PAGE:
A Life of Devotion to Duty (November 15, 1864)

Philip Sheridan (Library of Congress).

Philip Sheridan (Library of Congress).

George Meade’s off-hand mention of Philip Sheridan’s promotion belies the anger he truly felt over the fact that Grant seemed to favor Sheridan over him.  He will return to the topic in future letters. In the meantime, he continues to worry about the health of his oldest son, John Sergeant.

I am very glad Bishop Odenheimer was so kind as to visit you and talk to Sergeant, and am truly happy to hear dear Sergeant proposes to make public what I felt sure was the case, that he is a sincere and good Christian. With such a life of devotion to duty, and freedom from all the faults that youth is liable to, it needed for me no more evidence to feel satisfied that my dear boy was in the right path as far as human infirmity admitted.

General George McClellan (Library of Congress).

General George McClellan (Library of Congress).

I hear from City Point this evening that McClellan’s resignation has been accepted, and that Sheridan has been appointed a major general in the regular army. It is also reported that General Canby, commanding in Louisiana, has been mortally wounded whilst going up Red River.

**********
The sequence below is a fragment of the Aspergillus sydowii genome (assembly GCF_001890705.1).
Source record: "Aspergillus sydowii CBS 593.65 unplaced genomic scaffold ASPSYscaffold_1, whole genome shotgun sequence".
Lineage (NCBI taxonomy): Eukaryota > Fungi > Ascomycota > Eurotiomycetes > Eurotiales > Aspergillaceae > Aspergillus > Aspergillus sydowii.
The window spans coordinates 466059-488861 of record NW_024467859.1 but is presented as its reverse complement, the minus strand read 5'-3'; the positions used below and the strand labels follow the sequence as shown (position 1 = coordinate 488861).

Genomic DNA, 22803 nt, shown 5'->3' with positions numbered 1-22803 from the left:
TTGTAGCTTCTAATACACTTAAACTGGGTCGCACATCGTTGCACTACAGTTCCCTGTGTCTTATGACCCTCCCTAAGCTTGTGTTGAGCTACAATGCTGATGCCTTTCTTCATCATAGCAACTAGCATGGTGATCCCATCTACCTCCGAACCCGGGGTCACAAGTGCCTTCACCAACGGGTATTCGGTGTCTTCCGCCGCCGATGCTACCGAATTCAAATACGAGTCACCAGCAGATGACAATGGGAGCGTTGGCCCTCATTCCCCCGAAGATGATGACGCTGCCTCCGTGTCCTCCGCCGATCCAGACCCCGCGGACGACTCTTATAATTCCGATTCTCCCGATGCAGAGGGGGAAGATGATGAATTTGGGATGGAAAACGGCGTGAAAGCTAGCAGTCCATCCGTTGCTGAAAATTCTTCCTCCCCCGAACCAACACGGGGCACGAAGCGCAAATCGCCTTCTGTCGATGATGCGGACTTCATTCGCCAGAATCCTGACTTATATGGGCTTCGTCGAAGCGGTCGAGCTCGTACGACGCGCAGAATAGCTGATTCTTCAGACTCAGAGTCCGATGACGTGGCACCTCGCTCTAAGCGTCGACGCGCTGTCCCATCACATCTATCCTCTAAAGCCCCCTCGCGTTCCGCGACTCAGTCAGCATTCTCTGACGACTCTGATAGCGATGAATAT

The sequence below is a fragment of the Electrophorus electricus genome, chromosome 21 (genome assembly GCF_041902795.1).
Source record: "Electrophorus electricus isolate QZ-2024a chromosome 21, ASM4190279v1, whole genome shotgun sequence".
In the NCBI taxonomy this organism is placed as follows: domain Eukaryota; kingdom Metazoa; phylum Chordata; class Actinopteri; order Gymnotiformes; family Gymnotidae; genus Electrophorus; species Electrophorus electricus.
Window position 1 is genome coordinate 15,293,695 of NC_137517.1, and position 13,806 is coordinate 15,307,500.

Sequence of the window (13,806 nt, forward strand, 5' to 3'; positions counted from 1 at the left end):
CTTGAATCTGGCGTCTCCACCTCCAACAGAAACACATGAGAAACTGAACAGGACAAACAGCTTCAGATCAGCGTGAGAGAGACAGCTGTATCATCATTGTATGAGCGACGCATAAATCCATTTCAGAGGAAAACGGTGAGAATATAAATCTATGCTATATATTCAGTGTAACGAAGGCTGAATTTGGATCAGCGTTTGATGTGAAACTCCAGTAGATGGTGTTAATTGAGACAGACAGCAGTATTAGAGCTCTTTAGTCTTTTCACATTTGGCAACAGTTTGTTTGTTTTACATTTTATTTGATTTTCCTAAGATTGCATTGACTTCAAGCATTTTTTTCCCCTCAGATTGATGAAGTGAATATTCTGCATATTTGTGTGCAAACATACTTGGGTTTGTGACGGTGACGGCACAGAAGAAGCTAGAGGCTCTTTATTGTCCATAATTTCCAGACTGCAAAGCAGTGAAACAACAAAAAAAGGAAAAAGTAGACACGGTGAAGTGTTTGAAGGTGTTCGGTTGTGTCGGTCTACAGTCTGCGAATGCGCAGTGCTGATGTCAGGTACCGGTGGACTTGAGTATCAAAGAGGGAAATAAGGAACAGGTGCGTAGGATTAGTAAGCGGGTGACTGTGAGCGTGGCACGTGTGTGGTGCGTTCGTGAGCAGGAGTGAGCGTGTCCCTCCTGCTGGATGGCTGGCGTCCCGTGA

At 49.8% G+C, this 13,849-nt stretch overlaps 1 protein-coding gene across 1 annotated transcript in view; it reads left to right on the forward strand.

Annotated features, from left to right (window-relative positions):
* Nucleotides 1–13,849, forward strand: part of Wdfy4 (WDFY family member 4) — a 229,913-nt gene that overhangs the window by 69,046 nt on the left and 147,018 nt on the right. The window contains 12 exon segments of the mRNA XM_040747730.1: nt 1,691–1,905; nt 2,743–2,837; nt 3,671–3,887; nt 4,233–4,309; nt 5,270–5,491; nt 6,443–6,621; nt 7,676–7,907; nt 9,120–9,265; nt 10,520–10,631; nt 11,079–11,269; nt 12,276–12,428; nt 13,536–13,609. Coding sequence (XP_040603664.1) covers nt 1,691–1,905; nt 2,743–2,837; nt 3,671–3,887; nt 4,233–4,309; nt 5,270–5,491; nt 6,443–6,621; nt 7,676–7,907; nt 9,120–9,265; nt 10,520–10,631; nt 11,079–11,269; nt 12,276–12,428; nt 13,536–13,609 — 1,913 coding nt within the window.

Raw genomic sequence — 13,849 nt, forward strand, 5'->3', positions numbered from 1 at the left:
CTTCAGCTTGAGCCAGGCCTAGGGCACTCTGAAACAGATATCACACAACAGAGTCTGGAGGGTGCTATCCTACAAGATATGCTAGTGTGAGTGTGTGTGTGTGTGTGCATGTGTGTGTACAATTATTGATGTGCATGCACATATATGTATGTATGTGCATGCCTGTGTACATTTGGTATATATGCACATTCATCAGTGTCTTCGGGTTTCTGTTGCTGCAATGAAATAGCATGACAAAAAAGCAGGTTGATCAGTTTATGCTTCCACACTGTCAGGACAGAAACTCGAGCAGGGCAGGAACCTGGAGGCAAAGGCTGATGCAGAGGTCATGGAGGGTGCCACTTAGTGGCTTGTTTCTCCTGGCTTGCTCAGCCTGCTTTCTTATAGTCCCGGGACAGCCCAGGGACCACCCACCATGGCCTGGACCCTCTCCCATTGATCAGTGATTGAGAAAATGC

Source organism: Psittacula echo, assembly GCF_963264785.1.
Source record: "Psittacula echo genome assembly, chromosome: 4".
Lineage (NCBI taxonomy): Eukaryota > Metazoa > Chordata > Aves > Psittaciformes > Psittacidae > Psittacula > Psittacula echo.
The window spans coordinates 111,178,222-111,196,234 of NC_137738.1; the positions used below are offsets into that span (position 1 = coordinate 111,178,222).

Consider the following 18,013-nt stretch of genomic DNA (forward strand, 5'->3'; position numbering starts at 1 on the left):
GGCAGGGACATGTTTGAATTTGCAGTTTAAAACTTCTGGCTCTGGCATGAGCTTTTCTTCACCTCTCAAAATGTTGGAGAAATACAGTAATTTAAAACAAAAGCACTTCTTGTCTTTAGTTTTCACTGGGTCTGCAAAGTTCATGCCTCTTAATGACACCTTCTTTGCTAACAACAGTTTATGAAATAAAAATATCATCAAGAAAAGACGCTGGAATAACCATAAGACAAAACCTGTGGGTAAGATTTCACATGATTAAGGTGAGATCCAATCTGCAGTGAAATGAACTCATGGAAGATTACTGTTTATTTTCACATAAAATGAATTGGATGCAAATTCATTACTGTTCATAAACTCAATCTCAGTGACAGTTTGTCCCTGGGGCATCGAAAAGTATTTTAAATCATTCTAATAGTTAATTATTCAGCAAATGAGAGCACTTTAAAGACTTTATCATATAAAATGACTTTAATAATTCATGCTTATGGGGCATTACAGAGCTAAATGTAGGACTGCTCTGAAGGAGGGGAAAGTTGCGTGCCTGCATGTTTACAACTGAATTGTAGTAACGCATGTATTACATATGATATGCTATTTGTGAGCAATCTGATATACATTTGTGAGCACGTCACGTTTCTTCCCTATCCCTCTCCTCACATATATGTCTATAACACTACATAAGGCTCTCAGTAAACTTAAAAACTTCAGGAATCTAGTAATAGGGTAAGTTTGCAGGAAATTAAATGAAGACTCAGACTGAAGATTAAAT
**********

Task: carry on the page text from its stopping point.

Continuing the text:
An officer called to see me to-day, just from Detroit, bringing me many kind messages from friends. This officer says that, whilst at a hotel in Columbus, Ohio, he heard a man publicly proclaim that the Army of the Potomac, under my influence, was going to vote for McClellan. My friend told the individual his statement was false, that he knew me and the army, and he knew I would never influence a man for either side, and he knew the army would vote largely for Mr. Lincoln. But this report of my interference was circulated all through the Western country.

Meade’s correspondence taken from The Life and Letters of George Gordon Meade, Major-General United States Army, Vol. 2, (New York: Charles Scribner’s Sons, 1913), p. 242. Available via Google Books.

Ivory and Ebony (November 14, 1864)

Col. Charles Sawyer Russell (via Wikipedia).

Col. Charles Sawyer Russell (via Wikipedia).

It’s Theodore Lyman writing today. How he avoided developing writer’s cramp remains a mystery. In this letter, he writes about African-American soldiers, and Lyman’s views on that subject often create some discomfort for us here in the 21st century. Lyman seems unable to see black soldiers as anything but objects of curiosity or comic relief. Although race is obviously a major factor in his outlook, I don’t think it is the only one. Lyman tended to see Irish and German soldiers in a similar light, as subjects for jokes or condescension. Lyman was from Boston and Havard and considered himself of the best pedigree, so he would have considered most soldiers in the army to be below him in class standing. The Col. Russell he mentions is Charles S. Russell, who had commanded the 28th USCT before being promoted to brigade command in the IX Corps. In his journals back in July, Lyman had described him as “a bald headed and extremely funny man and a good officer, though coarse.”